Skip to main content

System Builder Marathon Q1 2015: $1750 Performance PC

Just Another Gaming PC?

System Builder Marathon, Q1 2015: The Articles

Here are links to each of the five articles in this quarter’s System Builder Marathon (we’ll update them as each story is published). And remember, these systems are all being given away at the end of the marathon.

To enter the giveaway, please fill out this SurveyGizmo form, and be sure to read the complete rules before entering!

Day 1: Budget Gaming PC
Day 2: The Mainstream Enthusiast PC
Day 3: Our $1750 Performance PC
Day 4: System Value Compared
Day 5: Alternative $1750 PC

Is the name "System" too generic? Our benchmark suite includes a full range of home, office, business and entertainment software, yet gaming is usually the easiest place to score extra credit. Games count for only 15% of our final value assessment. But a graphics upgrade was still one of the most-requested changes by our readers. Some folks even suggested we pay for more GPU muscle by dropping from a Core i7 to a Core i5 processor, even though that would hit the performance of several non-gaming benchmarks.

More memory capacity was next on the list. Other readers wanted a CPU upgrade to six cores, and a few even asked for an end to what they saw as serious compromises in our build. Finally, someone simply suggested that $1600 isn’t a reasonable price limit for a truly high-end machine, and I mostly agreed.

Our SBM series started with a $4000 high-end PC, and we gradually whittled that down to $1600. This appeared to reflect the dollar value that most of our readers would be willing to pay for a high-end system, if only they could afford to pay it. But then I had to fit an OS into the price…even though I personally scrounge around for one-time deals before I purchase a license.

Noting that our cheapest machine costs $600 including Windows 8.1, I first suggested we move to $600/$1200/$1800 complete PCs. My colleagues countered with $550, $1100 and $1650 hardware limits, and I suddenly found myself able to upgrade both the graphics and memory according to reader suggestions, without downgrading the CPU. Almost.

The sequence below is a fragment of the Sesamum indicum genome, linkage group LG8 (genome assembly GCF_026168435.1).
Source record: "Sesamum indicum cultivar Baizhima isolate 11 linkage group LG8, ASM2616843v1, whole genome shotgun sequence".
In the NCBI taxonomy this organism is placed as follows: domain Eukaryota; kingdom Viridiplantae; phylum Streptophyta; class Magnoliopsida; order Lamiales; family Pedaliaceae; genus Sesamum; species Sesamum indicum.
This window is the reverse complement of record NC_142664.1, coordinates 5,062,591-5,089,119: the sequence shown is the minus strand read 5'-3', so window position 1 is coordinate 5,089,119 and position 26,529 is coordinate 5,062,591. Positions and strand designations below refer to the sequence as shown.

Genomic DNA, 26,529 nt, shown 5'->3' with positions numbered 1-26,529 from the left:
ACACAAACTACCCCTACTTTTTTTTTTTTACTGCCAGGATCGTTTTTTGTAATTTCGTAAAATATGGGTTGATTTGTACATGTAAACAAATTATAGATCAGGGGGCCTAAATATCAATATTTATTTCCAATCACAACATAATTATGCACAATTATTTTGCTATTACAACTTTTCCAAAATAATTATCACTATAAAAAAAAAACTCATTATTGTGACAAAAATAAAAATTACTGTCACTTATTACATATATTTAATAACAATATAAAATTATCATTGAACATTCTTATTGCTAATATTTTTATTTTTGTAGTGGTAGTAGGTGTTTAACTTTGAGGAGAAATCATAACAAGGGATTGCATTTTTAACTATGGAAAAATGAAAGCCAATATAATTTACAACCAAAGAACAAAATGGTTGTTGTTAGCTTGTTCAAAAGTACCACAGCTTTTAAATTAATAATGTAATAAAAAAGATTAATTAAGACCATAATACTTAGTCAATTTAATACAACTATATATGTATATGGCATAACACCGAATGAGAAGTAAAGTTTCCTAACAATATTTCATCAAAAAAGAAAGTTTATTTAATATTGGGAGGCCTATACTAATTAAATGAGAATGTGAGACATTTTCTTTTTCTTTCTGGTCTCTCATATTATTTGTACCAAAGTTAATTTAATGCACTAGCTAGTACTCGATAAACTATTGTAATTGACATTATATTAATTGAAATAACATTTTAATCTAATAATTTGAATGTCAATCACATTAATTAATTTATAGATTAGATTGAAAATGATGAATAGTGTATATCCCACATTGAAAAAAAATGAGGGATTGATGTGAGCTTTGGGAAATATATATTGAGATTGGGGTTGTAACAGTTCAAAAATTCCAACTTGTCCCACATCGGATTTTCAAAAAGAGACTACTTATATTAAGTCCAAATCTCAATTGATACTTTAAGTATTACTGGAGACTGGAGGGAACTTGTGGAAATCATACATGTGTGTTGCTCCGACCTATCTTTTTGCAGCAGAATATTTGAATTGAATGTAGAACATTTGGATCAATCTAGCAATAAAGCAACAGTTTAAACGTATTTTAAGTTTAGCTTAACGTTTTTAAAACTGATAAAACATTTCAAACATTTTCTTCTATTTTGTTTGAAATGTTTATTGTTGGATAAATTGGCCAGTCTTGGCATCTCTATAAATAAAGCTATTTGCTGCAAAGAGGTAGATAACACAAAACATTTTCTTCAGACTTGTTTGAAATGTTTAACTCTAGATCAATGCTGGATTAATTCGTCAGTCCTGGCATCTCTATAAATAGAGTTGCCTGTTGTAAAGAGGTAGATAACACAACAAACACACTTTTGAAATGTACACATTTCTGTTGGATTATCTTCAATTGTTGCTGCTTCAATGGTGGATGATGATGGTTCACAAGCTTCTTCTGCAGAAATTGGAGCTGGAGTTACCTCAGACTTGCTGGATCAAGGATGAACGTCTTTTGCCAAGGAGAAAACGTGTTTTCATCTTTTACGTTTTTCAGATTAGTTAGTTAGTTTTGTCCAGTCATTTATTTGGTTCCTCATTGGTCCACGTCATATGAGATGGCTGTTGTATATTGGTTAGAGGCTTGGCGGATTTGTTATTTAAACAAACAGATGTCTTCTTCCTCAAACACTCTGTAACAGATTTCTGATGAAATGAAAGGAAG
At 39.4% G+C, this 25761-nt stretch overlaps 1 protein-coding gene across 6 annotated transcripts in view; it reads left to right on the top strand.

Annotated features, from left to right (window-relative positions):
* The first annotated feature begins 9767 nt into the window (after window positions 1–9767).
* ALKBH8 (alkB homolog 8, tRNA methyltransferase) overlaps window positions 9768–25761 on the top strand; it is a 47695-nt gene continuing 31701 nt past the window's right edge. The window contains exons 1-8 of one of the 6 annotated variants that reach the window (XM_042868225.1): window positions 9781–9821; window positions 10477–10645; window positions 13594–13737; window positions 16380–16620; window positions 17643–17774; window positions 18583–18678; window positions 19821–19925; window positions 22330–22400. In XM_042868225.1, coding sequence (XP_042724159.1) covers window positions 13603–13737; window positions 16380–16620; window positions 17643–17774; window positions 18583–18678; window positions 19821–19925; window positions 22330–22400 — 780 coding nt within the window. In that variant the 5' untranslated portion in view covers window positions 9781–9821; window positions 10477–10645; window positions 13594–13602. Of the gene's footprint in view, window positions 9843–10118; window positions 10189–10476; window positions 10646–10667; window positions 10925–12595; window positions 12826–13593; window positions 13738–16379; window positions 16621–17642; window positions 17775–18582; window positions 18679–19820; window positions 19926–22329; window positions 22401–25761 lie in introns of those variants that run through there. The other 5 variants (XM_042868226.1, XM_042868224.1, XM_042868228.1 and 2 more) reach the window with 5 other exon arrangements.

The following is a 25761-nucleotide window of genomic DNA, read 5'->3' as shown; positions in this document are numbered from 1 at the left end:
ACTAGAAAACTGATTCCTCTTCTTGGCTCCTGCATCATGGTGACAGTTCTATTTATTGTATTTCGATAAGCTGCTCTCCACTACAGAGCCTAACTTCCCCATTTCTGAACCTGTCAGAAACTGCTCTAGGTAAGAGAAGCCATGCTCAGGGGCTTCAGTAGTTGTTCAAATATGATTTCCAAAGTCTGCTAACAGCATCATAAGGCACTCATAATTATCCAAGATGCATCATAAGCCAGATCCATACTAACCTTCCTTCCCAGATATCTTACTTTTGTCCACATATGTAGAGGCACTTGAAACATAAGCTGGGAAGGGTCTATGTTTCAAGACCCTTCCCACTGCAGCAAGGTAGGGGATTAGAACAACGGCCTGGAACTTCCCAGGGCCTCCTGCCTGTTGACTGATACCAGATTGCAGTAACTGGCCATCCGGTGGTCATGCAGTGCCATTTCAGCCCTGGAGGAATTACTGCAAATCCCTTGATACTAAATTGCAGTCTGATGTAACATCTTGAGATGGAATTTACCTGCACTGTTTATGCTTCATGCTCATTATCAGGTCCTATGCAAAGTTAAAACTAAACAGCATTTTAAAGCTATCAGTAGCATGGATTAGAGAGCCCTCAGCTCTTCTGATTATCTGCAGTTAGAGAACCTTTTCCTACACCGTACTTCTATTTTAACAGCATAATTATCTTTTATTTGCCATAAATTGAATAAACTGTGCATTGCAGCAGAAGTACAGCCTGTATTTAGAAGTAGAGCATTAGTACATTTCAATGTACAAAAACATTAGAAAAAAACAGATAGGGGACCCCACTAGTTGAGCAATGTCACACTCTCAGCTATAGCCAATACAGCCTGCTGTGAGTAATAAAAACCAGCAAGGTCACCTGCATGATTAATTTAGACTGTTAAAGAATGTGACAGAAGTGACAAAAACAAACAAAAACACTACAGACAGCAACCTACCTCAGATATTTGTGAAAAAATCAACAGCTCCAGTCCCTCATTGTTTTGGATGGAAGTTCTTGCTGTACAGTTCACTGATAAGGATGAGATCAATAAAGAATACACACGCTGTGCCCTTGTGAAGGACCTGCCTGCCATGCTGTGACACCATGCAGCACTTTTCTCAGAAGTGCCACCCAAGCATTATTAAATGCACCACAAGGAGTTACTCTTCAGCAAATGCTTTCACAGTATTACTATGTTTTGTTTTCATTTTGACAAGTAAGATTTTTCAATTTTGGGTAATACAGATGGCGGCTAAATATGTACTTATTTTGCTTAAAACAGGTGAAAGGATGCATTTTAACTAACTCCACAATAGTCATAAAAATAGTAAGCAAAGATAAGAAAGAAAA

Q1 2015 $1750 Performance PC Components
ProcessorIntel Core i7-4790K: 4-4.4GHz, Four-Core, 8MB Shared L3 Cache$340
Graphics2x PNY VCGGTX9704XPB GeForce GTX 970 4GB, SLI$660
MotherboardGigabyte Z97X-Gaming 5: LGA 1150, Intel Z97 Express$146
MemoryG.Skill Ares F3-1866C10D-16GAB: DDR3-1866 C10, 16GB (2 x 8GB)$125
System DriveCrucial MX100 CT256MX100SSD1 2.5" 256GB SATA 6Gb/s (SSD)$108
PowerRosewill Capstone-750: 750W Non-Modular, ATX12V v2.31, 80 PLUS Gold$80
CPU CoolerCorsair Hydro H100i Closed-Loop Liquid-Cooler$95
Platform Cost$1554
Storage DriveNone$0
OpticalAsus DRW-24B1ST/BLK/B/AS: 24x DVD±R, 48x CD-R$20
CaseCorsair Graphite 230T CC-9011038-WW Orange$80
Total Hardware Cost$1654
OSWindows 8.1 X64 OEM$100
Complete System Price$1754

What I really did was substitute the previous build’s secondary hard drive for a memory upgrade. That will surely dampen the spirits of our giveaway winner, since nearly anyone who ends up with this machine will need to add storage for their personal data and entertainment library. I hope the winner is able to swap in the drive from the system they’re replacing.

The extra memory will provide a big boost in exactly one of our benchmarks (Adobe After Effects), while its slower data rate and timings may pull down the average frame rate in one of our games (Grid 2). Conversely, the missing storage drive adds nothing to the benchmarks and only serves to hurt the overall value score. A more severe compromise than the “Smurf” case of my previous machine, this improved price/performance move feels a lot like cheating.

Upgrading from the previous quarter’s GeForce GTX 980 to this machine’s 970s in SLI covers $60 of the extra $150 in our budget. Other compromises like the previous machine’s non-SLI-capable motherboard were dealt away using much of the remainder. Unnecessary fluff in today’s configuration, including the windowed case ($10 extra) and a closed-loop CPU cooler ($20 more) add up to about half the cost of the missing hard drive.